In the integrated model, the government and industry engage much earlier than before in identifying future needs and requirements. The reforms package calls for “exportability” to be borne in mind from the start of all programmes and for a “spiral development” approach to capability. The latter is supposed to drive faster delivery and enable upgrades and modifications as technology and threats evolve. All these reforms are likely to be welcomed by the defence industry, as they should improve how quickly new products can reach the market as well as their potential for commercial success through exports. There are still gaps to be addressed through further guidance, though. For example, what does “spiral development” truly mean in practice? As is common in defence, this often-used phrase means different things to different people.

There is also a welcome recognition of the need for an honest dialogue between government and industry on risk as it evolves in acquisition programmes, achieved through “a new alliance” between government and industry, with government for its part being “more transparent” on its acquisition needs. The reforms also reflect a desire to drive greater integration, rather than competition, across Services and domains (land, sea, air, and cyber) by adopting a portfolio-style approach to acquisition. The Ministry, like many public sector bodies, has long aspired to avoid duplication of effort and achieve better integration with partners and between its own departments in procurement.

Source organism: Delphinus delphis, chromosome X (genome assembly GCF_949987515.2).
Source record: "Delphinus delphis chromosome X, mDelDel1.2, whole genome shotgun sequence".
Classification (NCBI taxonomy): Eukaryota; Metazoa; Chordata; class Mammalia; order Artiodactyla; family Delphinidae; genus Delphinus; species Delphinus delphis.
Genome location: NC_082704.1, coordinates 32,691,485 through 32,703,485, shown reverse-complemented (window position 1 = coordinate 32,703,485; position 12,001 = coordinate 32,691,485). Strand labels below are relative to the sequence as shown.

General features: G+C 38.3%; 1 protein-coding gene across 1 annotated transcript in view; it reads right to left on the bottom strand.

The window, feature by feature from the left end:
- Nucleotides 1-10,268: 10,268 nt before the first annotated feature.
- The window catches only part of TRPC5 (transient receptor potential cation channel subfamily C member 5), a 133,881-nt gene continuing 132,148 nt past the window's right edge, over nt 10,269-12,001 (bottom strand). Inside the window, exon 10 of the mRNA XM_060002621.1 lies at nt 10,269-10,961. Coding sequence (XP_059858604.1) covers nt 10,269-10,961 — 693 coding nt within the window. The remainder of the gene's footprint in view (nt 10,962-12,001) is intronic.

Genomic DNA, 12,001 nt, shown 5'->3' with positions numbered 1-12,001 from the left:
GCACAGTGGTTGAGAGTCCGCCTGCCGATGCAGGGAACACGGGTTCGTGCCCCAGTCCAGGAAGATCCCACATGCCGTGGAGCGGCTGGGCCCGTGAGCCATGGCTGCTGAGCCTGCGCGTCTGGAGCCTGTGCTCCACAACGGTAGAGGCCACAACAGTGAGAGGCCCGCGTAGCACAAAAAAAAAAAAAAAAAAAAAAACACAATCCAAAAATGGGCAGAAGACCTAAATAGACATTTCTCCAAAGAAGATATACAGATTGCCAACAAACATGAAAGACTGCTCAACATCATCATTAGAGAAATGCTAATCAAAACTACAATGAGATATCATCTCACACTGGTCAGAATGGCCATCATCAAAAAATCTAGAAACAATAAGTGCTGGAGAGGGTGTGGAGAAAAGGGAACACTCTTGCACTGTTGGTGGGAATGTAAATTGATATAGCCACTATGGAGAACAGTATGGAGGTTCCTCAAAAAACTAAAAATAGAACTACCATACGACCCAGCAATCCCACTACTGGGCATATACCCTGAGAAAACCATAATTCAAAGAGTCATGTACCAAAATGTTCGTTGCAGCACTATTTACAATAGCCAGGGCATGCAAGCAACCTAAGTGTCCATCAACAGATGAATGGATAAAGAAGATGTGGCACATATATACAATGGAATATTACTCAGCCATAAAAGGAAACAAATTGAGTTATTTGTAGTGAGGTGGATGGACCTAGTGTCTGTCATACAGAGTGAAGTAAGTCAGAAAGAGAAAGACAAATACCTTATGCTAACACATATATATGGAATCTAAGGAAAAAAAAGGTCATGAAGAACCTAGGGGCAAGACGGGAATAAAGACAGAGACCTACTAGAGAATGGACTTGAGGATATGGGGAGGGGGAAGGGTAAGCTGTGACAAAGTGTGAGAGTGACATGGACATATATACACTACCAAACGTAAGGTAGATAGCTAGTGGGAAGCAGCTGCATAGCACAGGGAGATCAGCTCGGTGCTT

If these ambitions could be achieved, they certainly have the potential to improve the Ministry's approach to procurement. The integrated procurement model is creditable. In 2022, RAND Europe was asked to inform the delivery of the Defence Space Strategy back in 2022. As space strategy was a new domain offering a “blank slate,” researchers highlighted many of the approaches now shown in these reforms as good practices to be baked into space capability acquisition. As the war in Ukraine has shown us, a faster and smarter approach to defence acquisition is required across NATO and beyond. The House of Commons Defence Committee summed this up bluntly in their 2023 parliamentary report (PDF) on procurement in the UK: “It is broken—and it's time to fix it.”

However, as often is the case in policy reform, the proof of the pudding is in the eating. As yet, there is very little detail on how the new strategy would be implemented—and effective implementation is exactly what is needed to translate the vision into new or improved processes and structures.